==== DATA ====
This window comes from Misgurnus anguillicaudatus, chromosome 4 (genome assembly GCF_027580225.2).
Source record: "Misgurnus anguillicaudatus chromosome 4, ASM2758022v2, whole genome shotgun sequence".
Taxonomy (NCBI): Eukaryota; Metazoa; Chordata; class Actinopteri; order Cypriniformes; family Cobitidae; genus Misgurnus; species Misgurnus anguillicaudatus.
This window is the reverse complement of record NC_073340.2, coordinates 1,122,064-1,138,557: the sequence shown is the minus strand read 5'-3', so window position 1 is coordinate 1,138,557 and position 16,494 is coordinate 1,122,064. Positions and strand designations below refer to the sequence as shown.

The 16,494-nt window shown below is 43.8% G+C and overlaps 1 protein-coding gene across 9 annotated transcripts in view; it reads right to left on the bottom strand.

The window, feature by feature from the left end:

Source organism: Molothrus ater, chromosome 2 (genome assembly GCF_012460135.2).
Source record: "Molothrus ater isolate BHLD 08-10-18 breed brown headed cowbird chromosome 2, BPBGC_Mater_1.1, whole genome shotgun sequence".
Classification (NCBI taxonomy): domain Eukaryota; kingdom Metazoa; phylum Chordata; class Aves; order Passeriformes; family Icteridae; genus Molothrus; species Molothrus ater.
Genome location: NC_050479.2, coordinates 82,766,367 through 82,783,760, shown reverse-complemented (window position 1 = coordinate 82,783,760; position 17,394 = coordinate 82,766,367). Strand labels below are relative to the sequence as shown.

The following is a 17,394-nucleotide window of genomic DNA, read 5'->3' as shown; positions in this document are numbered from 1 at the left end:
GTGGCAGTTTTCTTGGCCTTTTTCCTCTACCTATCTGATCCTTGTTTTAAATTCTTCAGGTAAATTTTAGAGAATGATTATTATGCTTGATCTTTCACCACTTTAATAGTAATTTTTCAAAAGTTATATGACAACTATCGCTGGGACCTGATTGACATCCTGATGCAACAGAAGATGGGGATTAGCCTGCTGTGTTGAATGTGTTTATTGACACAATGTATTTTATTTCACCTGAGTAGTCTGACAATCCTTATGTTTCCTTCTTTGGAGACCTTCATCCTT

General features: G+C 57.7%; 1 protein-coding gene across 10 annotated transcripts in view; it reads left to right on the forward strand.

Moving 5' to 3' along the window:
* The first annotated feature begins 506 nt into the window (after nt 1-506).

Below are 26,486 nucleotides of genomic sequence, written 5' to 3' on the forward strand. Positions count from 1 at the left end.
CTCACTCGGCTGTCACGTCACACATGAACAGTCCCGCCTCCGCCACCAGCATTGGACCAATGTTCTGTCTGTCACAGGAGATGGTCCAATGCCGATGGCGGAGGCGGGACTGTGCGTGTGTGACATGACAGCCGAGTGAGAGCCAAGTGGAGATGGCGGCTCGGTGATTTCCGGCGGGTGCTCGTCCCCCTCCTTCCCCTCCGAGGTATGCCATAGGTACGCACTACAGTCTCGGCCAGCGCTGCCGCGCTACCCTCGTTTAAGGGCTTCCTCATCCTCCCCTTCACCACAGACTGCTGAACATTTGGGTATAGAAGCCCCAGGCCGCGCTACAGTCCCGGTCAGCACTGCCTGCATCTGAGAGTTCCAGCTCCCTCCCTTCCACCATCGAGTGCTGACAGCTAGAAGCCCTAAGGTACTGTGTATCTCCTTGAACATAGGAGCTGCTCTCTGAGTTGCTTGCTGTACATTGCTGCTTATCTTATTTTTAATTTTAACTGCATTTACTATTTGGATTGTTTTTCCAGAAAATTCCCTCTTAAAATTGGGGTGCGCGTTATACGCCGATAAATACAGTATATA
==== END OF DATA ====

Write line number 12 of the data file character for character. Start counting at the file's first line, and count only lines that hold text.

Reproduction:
GTGGCAGTTTTCTTGGCCTTTTTCCTCTACCTATCTGATCCTTGTTTTAAATTCTTCAGGTAAATTTTAGAGAATGATTATTATGCTTGATCTTTCACCACTTTAATAGTAATTTTTCAAAAGTTATATGACAACTATCGCTGGGACCTGATTGACATCCTGATGCAACAGAAGATGGGGATTAGCCTGCTGTGTTGAATGTGTTTATTGACACAATGTATTTTATTTCACCTGAGTAGTCTGACAATCCTTATGTTTCCTTCTTTGGAGACCTTCATCCTT